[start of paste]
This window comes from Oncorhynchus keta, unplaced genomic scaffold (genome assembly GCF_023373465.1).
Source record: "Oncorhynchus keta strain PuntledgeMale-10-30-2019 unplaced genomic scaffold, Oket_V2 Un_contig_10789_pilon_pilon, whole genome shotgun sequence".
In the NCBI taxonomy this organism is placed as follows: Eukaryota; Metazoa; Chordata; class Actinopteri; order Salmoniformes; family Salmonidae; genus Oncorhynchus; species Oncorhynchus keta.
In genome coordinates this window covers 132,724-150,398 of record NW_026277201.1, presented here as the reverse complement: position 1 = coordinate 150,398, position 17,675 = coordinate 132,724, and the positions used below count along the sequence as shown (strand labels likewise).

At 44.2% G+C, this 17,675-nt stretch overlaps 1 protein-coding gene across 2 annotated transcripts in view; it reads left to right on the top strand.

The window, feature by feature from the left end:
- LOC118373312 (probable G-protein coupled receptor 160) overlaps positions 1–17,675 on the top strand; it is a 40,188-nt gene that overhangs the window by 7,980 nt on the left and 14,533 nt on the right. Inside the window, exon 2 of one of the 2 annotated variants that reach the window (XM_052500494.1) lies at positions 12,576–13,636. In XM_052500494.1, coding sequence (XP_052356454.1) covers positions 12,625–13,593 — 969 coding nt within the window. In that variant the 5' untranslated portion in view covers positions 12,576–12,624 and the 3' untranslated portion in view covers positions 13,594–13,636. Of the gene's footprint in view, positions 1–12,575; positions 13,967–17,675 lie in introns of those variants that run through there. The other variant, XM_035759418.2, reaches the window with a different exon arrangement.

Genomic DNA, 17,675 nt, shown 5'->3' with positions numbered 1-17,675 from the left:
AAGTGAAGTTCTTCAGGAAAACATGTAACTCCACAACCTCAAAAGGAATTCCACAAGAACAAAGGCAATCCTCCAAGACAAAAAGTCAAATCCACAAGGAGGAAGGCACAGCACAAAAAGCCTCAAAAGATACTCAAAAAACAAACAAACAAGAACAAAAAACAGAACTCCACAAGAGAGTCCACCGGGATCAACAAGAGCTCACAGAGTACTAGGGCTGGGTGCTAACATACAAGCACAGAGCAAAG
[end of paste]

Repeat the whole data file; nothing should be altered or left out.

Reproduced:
This window comes from Oncorhynchus keta, unplaced genomic scaffold (genome assembly GCF_023373465.1).
Source record: "Oncorhynchus keta strain PuntledgeMale-10-30-2019 unplaced genomic scaffold, Oket_V2 Un_contig_10789_pilon_pilon, whole genome shotgun sequence".
In the NCBI taxonomy this organism is placed as follows: Eukaryota; Metazoa; Chordata; class Actinopteri; order Salmoniformes; family Salmonidae; genus Oncorhynchus; species Oncorhynchus keta.
In genome coordinates this window covers 132,724-150,398 of record NW_026277201.1, presented here as the reverse complement: position 1 = coordinate 150,398, position 17,675 = coordinate 132,724, and the positions used below count along the sequence as shown (strand labels likewise).

At 44.2% G+C, this 17,675-nt stretch overlaps 1 protein-coding gene across 2 annotated transcripts in view; it reads left to right on the top strand.

The window, feature by feature from the left end:
- LOC118373312 (probable G-protein coupled receptor 160) overlaps positions 1–17,675 on the top strand; it is a 40,188-nt gene that overhangs the window by 7,980 nt on the left and 14,533 nt on the right. Inside the window, exon 2 of one of the 2 annotated variants that reach the window (XM_052500494.1) lies at positions 12,576–13,636. In XM_052500494.1, coding sequence (XP_052356454.1) covers positions 12,625–13,593 — 969 coding nt within the window. In that variant the 5' untranslated portion in view covers positions 12,576–12,624 and the 3' untranslated portion in view covers positions 13,594–13,636. Of the gene's footprint in view, positions 1–12,575; positions 13,967–17,675 lie in introns of those variants that run through there. The other variant, XM_035759418.2, reaches the window with a different exon arrangement.

Genomic DNA, 17,675 nt, shown 5'->3' with positions numbered 1-17,675 from the left:
AAGTGAAGTTCTTCAGGAAAACATGTAACTCCACAACCTCAAAAGGAATTCCACAAGAACAAAGGCAATCCTCCAAGACAAAAAGTCAAATCCACAAGGAGGAAGGCACAGCACAAAAAGCCTCAAAAGATACTCAAAAAACAAACAAACAAGAACAAAAAACAGAACTCCACAAGAGAGTCCACCGGGATCAACAAGAGCTCACAGAGTACTAGGGCTGGGTGCTAACATACAAGCACAGAGCAAAG